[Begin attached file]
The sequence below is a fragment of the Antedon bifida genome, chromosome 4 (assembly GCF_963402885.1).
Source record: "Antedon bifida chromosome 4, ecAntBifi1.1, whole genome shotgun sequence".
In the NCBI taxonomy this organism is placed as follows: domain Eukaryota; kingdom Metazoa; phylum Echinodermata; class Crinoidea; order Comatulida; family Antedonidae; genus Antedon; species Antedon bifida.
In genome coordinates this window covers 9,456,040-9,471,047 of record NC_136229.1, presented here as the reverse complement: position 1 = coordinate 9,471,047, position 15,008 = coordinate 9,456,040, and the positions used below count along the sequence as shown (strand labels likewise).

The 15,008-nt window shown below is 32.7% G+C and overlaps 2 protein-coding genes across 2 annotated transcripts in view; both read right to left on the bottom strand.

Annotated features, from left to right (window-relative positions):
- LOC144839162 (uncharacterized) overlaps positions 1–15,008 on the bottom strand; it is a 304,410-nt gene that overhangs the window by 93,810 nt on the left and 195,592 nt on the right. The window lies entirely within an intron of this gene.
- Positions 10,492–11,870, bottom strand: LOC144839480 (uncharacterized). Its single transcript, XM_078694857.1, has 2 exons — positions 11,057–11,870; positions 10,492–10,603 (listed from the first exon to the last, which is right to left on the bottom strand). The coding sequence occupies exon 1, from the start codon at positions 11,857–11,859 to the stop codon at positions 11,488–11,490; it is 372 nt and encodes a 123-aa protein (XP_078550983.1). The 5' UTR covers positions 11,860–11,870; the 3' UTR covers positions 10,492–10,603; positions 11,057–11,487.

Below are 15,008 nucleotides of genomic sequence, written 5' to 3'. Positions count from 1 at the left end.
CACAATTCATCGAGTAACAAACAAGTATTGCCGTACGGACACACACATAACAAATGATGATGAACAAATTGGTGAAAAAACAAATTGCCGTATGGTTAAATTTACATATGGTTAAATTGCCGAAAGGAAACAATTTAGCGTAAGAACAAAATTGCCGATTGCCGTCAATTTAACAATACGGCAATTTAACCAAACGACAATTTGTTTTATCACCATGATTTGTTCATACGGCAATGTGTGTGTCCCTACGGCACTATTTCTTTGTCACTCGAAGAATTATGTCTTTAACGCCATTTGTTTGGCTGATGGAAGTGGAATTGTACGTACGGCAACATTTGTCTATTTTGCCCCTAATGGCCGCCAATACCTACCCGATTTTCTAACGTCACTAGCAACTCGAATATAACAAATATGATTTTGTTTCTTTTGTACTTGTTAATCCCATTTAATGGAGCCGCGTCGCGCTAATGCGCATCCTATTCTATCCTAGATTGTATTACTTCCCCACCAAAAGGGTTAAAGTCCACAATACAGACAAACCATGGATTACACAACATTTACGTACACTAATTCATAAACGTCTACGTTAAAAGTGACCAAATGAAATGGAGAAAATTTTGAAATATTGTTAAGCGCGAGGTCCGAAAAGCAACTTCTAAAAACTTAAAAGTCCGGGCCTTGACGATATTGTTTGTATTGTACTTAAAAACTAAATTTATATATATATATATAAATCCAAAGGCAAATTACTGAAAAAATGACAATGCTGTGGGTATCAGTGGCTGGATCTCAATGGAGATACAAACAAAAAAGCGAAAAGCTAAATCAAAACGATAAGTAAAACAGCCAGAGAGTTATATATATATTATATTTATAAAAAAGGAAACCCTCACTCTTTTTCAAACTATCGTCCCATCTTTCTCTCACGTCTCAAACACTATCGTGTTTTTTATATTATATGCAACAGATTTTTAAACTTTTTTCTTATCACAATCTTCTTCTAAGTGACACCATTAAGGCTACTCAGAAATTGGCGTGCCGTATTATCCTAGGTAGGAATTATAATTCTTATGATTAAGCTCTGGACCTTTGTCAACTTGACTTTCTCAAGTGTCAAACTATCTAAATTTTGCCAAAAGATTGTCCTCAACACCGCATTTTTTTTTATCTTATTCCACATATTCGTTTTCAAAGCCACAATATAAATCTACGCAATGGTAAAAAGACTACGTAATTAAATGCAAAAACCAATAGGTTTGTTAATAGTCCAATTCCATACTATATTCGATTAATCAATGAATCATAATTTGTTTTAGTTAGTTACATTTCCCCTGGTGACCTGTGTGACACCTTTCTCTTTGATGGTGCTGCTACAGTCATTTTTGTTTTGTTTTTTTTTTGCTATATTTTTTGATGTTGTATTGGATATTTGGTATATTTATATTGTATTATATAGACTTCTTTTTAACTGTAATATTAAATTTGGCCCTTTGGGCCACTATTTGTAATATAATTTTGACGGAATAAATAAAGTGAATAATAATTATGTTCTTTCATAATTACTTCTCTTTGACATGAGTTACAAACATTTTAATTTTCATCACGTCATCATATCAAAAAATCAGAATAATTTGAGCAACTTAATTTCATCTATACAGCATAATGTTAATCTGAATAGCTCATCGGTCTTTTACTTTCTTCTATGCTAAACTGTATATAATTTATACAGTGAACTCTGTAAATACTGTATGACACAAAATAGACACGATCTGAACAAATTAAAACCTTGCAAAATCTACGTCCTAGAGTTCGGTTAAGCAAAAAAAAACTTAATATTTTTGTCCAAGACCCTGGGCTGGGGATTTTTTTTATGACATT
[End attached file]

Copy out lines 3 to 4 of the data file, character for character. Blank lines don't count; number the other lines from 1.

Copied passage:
In the NCBI taxonomy this organism is placed as follows: domain Eukaryota; kingdom Metazoa; phylum Echinodermata; class Crinoidea; order Comatulida; family Antedonidae; genus Antedon; species Antedon bifida.
In genome coordinates this window covers 9,456,040-9,471,047 of record NC_136229.1, presented here as the reverse complement: position 1 = coordinate 9,471,047, position 15,008 = coordinate 9,456,040, and the positions used below count along the sequence as shown (strand labels likewise).